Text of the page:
Veterans Advocate for Inclusion in PACT Act Benefits as Thousands Face DenialsGo Back to News and Updates
Ex-Army linguist Julie Akey believes that her exposure to the solvent trichloroethylene (TCE) at Fort Ord caused her blood cancer, multiple myeloma, which she was diagnosed with at the young age of 46. Even while the PACT Act covers environmental exposures for millions of veterans abroad, it does not address possible health hazards from pollution on US soil, such as Fort Ord and Fort McClellan.
In 2022, lawmakers passed the PACT Act to help veterans who had been exposed to burn pits or pollution overseas get the medical treatment they needed more quickly and get other benefits. Akey and other veterans who attribute their diseases to exposure at American military bases have the formidable challenge of establishing that their ailments are "service connected."
Some of the veterans at Fort McClellan have been diagnosed with uncommon malignancies and other serious health problems after being exposed to possible pollution from a nearby Monsanto factory. A former Army commander named Bill Bonk draws attention to the inequality by saying, "there are thousands and thousands of Fort McClellan veterans suffering."
Jim Seaman, a naval captain and wife of Betty, died of lung cancer in Japan at Naval Air Facility Atsugi, where a commercial incinerator was located. There was cause for worry over possible hazardous exposure when three members of Seaman's family acquired cancer.
It is still difficult to draw a direct line from environmental exposure to health problems, and studies on the subject are often contentious. Despite assurances from government authorities on the safety of Fort Ord's water, Akey continues to encounter rejections for her VA claim, even though she is well-prepared with studies on TCE exposure.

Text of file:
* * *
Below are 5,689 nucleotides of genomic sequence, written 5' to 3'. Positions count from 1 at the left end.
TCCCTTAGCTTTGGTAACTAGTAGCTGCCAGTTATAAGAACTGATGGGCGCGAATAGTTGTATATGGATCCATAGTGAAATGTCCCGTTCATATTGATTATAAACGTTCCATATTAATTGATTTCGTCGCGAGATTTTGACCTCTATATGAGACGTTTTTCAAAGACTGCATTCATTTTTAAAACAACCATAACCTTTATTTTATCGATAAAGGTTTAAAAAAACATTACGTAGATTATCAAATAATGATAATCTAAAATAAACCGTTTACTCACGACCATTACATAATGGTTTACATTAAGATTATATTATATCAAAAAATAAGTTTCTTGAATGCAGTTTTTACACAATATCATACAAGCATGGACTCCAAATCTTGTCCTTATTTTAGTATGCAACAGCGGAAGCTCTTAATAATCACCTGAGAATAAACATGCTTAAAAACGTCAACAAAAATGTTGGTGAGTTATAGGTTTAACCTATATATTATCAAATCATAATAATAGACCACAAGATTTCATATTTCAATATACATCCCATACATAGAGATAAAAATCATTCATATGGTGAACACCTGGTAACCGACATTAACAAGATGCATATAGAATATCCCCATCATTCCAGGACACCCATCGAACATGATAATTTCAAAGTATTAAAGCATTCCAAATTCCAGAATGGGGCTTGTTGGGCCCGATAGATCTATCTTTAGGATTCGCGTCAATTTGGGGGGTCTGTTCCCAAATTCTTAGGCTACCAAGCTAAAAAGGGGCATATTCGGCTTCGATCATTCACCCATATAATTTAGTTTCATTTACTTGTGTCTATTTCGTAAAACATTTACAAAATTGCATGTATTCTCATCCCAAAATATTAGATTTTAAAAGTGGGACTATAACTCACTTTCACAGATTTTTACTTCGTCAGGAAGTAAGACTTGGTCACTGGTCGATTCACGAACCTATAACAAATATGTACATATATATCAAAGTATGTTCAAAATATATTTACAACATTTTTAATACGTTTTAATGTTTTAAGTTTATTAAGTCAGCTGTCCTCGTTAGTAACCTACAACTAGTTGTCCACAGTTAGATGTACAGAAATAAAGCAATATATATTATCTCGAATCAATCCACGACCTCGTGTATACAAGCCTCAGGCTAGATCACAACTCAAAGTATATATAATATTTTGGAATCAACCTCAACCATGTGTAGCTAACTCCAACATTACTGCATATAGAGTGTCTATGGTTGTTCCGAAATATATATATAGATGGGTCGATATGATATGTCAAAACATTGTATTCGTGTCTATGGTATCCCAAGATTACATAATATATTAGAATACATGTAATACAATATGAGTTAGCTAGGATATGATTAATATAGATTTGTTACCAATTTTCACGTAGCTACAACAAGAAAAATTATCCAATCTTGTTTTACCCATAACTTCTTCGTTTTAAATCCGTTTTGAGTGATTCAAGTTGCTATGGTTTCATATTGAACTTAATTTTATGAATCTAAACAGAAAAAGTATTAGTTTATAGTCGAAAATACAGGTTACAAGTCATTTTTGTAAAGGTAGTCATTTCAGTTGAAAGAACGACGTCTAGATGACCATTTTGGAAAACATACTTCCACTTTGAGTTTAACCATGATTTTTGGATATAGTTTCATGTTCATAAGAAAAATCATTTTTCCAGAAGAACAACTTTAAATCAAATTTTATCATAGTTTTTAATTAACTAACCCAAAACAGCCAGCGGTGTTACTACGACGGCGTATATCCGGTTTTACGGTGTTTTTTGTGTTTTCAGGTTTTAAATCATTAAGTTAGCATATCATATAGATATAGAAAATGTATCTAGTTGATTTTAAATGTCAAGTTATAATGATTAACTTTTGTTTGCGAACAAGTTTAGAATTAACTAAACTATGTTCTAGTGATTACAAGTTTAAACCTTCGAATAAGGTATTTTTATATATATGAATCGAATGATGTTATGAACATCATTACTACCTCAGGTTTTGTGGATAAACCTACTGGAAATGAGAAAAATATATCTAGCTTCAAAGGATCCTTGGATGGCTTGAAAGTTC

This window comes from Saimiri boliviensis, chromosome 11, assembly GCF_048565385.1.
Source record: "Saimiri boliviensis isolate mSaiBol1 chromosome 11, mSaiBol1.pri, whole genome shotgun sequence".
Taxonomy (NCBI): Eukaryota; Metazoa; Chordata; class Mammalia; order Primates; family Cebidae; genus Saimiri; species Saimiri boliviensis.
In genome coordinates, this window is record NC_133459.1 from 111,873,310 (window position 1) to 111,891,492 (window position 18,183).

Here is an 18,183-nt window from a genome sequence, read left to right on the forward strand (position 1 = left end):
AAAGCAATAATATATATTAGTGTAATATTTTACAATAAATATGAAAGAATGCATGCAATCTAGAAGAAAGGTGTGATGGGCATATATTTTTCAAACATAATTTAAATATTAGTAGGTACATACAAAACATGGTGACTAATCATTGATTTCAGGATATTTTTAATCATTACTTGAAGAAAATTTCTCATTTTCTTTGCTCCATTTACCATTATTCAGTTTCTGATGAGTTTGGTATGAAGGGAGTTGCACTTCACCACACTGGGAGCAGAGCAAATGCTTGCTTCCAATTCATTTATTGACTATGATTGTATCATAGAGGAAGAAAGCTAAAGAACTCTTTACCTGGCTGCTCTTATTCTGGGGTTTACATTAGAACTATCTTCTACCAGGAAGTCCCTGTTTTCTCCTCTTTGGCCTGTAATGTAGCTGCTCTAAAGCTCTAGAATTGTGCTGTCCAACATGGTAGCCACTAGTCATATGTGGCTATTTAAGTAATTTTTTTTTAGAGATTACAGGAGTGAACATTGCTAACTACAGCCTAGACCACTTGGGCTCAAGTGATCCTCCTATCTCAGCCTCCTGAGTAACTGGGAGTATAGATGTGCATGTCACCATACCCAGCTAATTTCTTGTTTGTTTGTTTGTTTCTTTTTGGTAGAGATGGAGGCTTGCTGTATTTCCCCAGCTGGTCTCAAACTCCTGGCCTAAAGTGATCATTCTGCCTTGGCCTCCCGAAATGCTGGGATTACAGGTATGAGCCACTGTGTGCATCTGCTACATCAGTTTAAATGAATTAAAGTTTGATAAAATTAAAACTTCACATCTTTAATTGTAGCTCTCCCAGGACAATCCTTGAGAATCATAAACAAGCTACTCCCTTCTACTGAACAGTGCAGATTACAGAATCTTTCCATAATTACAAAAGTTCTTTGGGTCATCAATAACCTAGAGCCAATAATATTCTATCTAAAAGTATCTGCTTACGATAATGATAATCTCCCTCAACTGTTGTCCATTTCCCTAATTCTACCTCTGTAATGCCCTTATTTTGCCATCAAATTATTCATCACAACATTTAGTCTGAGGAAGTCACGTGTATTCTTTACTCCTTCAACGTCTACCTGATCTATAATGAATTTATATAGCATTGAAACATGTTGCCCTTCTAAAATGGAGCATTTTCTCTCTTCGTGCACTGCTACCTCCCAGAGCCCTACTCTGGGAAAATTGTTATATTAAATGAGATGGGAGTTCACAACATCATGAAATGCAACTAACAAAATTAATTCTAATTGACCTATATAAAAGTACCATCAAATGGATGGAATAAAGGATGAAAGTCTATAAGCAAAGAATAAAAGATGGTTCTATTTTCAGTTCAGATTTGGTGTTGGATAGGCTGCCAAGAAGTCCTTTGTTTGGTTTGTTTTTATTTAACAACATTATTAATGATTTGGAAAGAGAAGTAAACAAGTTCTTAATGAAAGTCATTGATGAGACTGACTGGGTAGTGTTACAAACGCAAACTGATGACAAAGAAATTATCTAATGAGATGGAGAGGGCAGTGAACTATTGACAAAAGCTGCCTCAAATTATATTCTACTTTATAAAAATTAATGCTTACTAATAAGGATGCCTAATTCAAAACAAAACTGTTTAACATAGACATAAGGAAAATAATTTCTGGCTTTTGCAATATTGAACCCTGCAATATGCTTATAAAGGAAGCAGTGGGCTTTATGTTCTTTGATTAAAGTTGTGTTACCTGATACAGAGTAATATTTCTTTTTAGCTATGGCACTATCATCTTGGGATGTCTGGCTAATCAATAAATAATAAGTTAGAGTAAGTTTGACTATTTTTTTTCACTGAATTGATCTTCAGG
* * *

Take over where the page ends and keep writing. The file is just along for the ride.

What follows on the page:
Efforts to address domestic exposures are continuously being highlighted by the PACT Act. Workers at nuclear missile stations are the subject of an Air Force investigation into a possible cluster of cancers. We anticipate the results of the VA's epidemiological research on Fort McClellan in 2024. Among the 359 locations that need remediation, the Department of Defense is conducting tests to determine the extent of PFAS contamination at military facilities.
A former Marine and current spokesperson for the Disabled American Veterans, Shane Liermann, says, "Too many veterans are not going to have access to what they need to survive." He stresses the need for immediate action.
Even without a presumed link, veterans are encouraged to claim by VA Secretary Denis McDonough, but the procedure is still quite challenging. Although it has the power to do so, the VA has not expanded the list of presumed diagnoses or made connecting to services any easier.
Challenges arise for Akey's VA claim despite her spreadsheet, including over 1,300 ill Fort Ord residents. Her frustrations stem from the VA's unwillingness to recognize her disease and the delays in her treatment. Betty Seaman's description of the PACT Act's claims procedure as "very restrictive" indicates this view.
Even though the PACT Act has raised awareness and stimulated research, impacted veterans demand faster results. Investigating cancer clusters and PFAS levels is commendable, but research must speed up if veterans' health requirements are to be addressed.
Akey is still in a challenging position, fighting for both her rights and the rights of the many others who are facing rejections while the VA thinks about expanding the PACT Act's list of presumed diseases to include blood cancers.
As they fight for equality and inclusion, veterans and their allies keep pushing for full benefits, pleading with the government to acknowledge the harmful effects of environmental exposures on American military bases on veterans' health.
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